Archaea

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When these microscopic organisms were first discovered (in 1977), they were considered bacteria. However, when their ribosomal RNA was sequenced, it became obvious that they bore no close relationship to the bacteria and were, in fact, more closely related to the eukaryotes (including ourselves!) For a time they were referred to as archaebacteria, but now to emphasize their distinctness, we call them Archaea.

Some of the first to be discovered were called Extremophiles in recognition of the extreme environments in which they were found: However, several hundred more species have been discovered in recent years and most of these live in "normal" habitats (e.g., ocean waters and sediments). Genomic analysis reveals that they represent a diverse array of species that cluster in more than a dozen different clades. Here I will mention only four of these:

Euryarchaeota

Prominent members of this group are the:

1. Methanogens

These are found living in such anaerobic environments as They are chemoautotrophs; using hydrogen as a source of electrons for reducing carbon dioxide to food and giving off methane ("marsh gas", CH4) as a byproduct.

4H2 + CO2 -> CH4 + 2H2O

The first methanogens to have had their complete genomes sequenced were: [View the data]

2. Halophiles

These are found in extremely saline environments such as the Great Salt Lake in the U.S. and the Dead Sea. They maintain osmotic balance with their surroundings by building up the solute concentration within their cells.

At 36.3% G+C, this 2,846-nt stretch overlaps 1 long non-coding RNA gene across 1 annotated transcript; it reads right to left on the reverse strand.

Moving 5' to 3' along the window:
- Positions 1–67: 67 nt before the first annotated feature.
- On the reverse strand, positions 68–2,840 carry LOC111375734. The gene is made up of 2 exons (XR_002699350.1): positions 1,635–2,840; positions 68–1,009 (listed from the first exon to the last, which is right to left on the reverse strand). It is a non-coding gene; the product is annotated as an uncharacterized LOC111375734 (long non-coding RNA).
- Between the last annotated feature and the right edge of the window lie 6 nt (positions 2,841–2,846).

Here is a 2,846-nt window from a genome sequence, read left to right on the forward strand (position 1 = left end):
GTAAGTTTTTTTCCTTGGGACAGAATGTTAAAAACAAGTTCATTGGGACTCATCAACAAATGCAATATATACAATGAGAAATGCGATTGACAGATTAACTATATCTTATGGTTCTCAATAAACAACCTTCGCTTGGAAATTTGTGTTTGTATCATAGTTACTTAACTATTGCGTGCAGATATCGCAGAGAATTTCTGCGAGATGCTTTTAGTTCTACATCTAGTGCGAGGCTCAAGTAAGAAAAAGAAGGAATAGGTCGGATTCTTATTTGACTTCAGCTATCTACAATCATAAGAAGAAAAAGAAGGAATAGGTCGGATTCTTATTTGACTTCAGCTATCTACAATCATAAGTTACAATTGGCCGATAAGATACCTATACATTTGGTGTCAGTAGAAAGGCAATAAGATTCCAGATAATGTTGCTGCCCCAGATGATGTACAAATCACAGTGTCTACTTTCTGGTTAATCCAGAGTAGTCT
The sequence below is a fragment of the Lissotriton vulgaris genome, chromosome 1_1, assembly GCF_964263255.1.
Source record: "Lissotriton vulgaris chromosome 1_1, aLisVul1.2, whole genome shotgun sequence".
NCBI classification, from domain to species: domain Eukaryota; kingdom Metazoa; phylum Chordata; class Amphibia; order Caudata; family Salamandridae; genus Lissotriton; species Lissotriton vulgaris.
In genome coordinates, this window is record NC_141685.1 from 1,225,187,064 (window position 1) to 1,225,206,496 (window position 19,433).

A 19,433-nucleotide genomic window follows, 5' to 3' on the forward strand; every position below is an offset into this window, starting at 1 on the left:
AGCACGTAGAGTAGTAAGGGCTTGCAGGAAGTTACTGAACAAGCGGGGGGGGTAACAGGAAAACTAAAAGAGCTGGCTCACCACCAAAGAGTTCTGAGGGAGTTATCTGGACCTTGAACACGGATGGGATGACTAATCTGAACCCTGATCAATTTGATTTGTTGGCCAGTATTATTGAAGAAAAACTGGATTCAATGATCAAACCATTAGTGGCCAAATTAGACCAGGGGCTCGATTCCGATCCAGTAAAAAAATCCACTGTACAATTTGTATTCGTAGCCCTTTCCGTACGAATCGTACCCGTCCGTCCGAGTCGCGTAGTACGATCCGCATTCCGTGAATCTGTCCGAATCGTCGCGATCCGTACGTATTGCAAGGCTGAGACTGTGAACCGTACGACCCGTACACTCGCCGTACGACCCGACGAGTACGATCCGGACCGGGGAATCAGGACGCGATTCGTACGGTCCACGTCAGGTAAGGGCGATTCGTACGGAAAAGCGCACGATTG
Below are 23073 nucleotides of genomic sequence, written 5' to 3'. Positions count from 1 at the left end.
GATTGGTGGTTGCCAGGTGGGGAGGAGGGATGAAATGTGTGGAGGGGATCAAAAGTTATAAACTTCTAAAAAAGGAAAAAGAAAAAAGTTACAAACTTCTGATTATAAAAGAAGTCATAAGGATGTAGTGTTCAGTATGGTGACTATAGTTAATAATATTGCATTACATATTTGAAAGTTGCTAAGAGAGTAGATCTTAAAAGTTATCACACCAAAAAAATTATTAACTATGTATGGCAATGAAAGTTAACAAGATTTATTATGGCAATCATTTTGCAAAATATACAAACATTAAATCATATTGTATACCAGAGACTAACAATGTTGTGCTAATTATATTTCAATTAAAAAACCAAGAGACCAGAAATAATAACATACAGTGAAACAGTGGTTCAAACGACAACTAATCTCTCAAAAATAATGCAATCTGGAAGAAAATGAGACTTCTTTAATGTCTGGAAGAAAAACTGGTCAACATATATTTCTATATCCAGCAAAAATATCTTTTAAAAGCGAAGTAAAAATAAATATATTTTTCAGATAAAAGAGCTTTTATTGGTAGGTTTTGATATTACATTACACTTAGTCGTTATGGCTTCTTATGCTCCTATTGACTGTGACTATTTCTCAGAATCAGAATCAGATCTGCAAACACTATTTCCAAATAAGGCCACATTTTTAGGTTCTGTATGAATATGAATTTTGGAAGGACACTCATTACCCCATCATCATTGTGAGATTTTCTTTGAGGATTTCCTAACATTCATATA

3. Thermoacidophiles

As their name suggests, these like it hot and acid (but not as hot as some of the Crenarchaeota!). They are found in such places as acidic sulfur springs (e.g., in Yellowstone National Park) and undersea vents ("black smokers").

Crenarchaeota

The first members of this group to be discovered like it really hot and so are called hyperthermophiles. One can grow at 121°C (the same temperature in the autoclaves used to sterilize culture media, surgical instruments, etc.).

Many like it acid as well as hot and live in acidic sulfur springs at a pH as low as 1 (the equivalent of dilute sulfuric acid). These use hydrogen as a source of electrons to reduce sulfur in order to get the energy they need to synthesize their food (from CO2).

The genome of Aeropyrum pernix, a member of the group, is described at this [Link].

Other members of this group seem to make up a large fraction of

Evolutionary Position of the Archaea

The archaea have a curious mix of traits characteristic of

The table summarizes some of them.

Eukaryotic Traits Bacterial Traits

What can we conclude from this collection of traits?

Tree_of_Life-v3

Economic Importance of the Archaea

Because they have enzymes that can function at high temperatures, considerable effort is being made to exploit the archaea for commercial processes such as providing Archaea may also be enlisted to aid in cleaning up contaminated sites, e.g., petroleum spills.
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22 August 2017